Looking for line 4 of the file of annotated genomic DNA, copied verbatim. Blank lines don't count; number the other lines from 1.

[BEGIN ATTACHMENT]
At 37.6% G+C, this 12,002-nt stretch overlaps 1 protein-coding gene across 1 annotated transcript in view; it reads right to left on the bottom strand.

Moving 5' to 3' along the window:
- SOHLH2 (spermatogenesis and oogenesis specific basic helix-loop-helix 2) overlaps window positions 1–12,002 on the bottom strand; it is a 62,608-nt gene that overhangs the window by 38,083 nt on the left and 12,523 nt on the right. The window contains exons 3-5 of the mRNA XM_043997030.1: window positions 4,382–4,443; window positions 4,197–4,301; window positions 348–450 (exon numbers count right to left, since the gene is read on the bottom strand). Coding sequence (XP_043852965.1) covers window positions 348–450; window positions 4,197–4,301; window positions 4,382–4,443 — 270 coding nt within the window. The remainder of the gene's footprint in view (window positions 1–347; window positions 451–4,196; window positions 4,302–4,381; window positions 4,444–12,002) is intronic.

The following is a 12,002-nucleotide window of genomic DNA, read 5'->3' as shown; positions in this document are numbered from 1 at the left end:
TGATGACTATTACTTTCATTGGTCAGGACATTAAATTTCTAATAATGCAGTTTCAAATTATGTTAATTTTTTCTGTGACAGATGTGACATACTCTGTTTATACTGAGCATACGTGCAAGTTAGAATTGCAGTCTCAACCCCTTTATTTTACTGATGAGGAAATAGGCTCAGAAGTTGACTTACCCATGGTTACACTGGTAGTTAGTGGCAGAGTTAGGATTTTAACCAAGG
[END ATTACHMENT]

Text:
The following is a 12,002-nucleotide window of genomic DNA, read 5'->3' as shown; positions in this document are numbered from 1 at the left end: